I do think the Gregory Baltoro is closer to what my "ideal" suspension system looks like, at least for winter and early spring/late fall. Midsummer I could roll with less.

Clayton Mauritzen
(GlacierRambler) - F - M

Locale: NW Montana
Re: Re: Cognitive Dissonance on 03/16/2013 12:46:09 MDT Print View

Also, the lack of frame allows the pack to conform to the shape of the spine when carried.

Please, do a little more research first.

Nick Gatel
(ngatel) - MLife

Locale: Southern California
Re: McHale on 03/16/2013 12:48:05 MDT Print View

Max,

It is all about using the correct tool for the conditions.

FRAMELESS PACKS

I have done many, many trips with frameless packs; trips that are fairly strenuous and lengthy. My two favorite frameless packs are the old GG Spinnaker Murmur and the zPacks Zero. Both are great packs. But when the total pack weight gets around 12-15 lbs, I opt for a pack with a real frame. A well designed and constructed frame pack makes hiking much more enjoyable for me, especially when the total pack weight is over 20 lbs. Key point here is "well designed and constructed," something most manufacturers miss in their product offerings. At the end of the day my entire body feels much better when carrying a frame pack vs a frameless, even though the total pack weight is higher with a framed pack, given the same gear and consumables carried.


LIVING OUT OF YOUR PACK

Another consideration for choosing a pack is a non-quantifiable measurement, which I call "ease of living out of a pack." You cannot measure this. You just have to do a lot of trips and sometimes a pack just doesn't cut the grade.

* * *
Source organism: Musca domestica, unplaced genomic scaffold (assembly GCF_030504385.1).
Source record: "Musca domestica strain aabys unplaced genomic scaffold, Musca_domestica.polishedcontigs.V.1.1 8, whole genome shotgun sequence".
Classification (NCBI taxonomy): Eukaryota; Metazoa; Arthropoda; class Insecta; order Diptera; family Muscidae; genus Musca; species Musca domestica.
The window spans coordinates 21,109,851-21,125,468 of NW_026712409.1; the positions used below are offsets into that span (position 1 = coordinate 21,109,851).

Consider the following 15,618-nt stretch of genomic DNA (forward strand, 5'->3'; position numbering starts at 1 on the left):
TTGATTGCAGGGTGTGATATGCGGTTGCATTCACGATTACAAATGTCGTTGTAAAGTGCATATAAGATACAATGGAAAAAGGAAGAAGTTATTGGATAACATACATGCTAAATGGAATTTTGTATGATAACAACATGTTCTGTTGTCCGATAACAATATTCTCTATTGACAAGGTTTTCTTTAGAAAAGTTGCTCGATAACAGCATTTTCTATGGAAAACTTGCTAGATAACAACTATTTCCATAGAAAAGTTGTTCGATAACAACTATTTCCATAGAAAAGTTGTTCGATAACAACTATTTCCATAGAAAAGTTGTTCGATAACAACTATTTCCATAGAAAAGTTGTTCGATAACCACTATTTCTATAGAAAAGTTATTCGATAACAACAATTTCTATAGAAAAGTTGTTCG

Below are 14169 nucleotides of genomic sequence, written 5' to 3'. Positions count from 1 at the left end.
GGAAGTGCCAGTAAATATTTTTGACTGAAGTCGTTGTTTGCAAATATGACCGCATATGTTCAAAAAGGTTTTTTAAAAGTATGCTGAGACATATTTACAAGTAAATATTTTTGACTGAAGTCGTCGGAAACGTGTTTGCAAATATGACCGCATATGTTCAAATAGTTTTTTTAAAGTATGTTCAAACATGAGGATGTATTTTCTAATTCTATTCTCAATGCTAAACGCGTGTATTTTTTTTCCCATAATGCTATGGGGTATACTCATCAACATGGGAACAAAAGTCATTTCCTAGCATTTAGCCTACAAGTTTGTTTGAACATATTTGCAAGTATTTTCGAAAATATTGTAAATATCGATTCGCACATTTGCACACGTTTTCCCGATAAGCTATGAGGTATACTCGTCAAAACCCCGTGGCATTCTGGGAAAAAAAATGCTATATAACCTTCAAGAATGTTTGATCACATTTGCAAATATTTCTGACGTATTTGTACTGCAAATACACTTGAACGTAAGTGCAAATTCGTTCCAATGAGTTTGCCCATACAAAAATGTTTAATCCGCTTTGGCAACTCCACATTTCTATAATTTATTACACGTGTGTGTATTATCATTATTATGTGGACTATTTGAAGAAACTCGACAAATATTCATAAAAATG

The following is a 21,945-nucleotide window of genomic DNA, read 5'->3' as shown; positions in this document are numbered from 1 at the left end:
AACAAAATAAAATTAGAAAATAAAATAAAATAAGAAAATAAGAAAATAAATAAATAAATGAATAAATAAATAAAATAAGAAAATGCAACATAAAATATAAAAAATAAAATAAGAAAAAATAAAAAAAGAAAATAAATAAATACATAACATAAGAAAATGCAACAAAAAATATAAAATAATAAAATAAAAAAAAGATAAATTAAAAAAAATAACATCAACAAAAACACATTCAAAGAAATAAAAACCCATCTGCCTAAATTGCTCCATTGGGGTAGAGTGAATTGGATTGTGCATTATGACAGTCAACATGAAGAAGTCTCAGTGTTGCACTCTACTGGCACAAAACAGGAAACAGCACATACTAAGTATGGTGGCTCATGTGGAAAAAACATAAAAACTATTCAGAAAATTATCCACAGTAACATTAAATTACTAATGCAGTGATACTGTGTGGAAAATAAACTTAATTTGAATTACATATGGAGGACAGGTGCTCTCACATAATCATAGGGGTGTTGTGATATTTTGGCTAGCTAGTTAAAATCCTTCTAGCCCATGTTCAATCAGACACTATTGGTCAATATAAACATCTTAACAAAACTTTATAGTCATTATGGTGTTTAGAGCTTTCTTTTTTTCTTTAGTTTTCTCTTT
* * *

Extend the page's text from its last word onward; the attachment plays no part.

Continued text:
Two packs that don't cut the grade for me in this measurement are the earlier ULA Circuit and the Gregory Whitney 95. Especially the Gregory. Gregory packs are over-engineered, so feature-laden that living out of them is inconvenient, and much heavier than they need to be. The Circuit is a popular pack, but day in and day out I just couldn't get organized with my gear and a standard 1 liter Platy will not stay in the water bottle pockets. Maybe they have fixed that deficiency.


McHALE PACKS

BTW, my McHale LBP 36 weighs a pound less than your Baltaro 65, has more capacity (79L), can carry heavier loads, and is a dream to live out of. It is constructed from full Dyneema and will out last any other brand available. My McHale bump has a little less capacity (49L) and is also a dream to carry and live out of. My number one criteria for a pack is how easy it is to use, and the McHales are stellar in this regard. I can hike 20+ miles with a "heavy" load and at the end of the day there is no soreness in the typical pressure points of hips and shoulders. Dan McHale is a master pack designer and his belts and by-pass harness design are pure genius. Unlike most pack designers, Dan takes an extended vacation each year and actually uses his products for both backpacking and climbing, something Dan has been doing for more years than most backpackers have lived. Many of his packs are designed to do the biggest mountains on earth and his lighter packs incorporate the same design elements as his Critical Mass and Sarc series packs.

Over the past 40+ plus years I have owned AND used many, many packs. Nothing is even close to a McHale. Do they cost a lot? Not really. Most BPL members could afford a small McHale (like a Bump) AND a larger one (like a LBP); because they have probably spent more money on all the different packs they have bought over the years.

Given what a McHale can carry, how well they carry, and how long they last; they really are light and inexpensive.


EXTERNAL FRAME PACKS - A VIABLE OPTION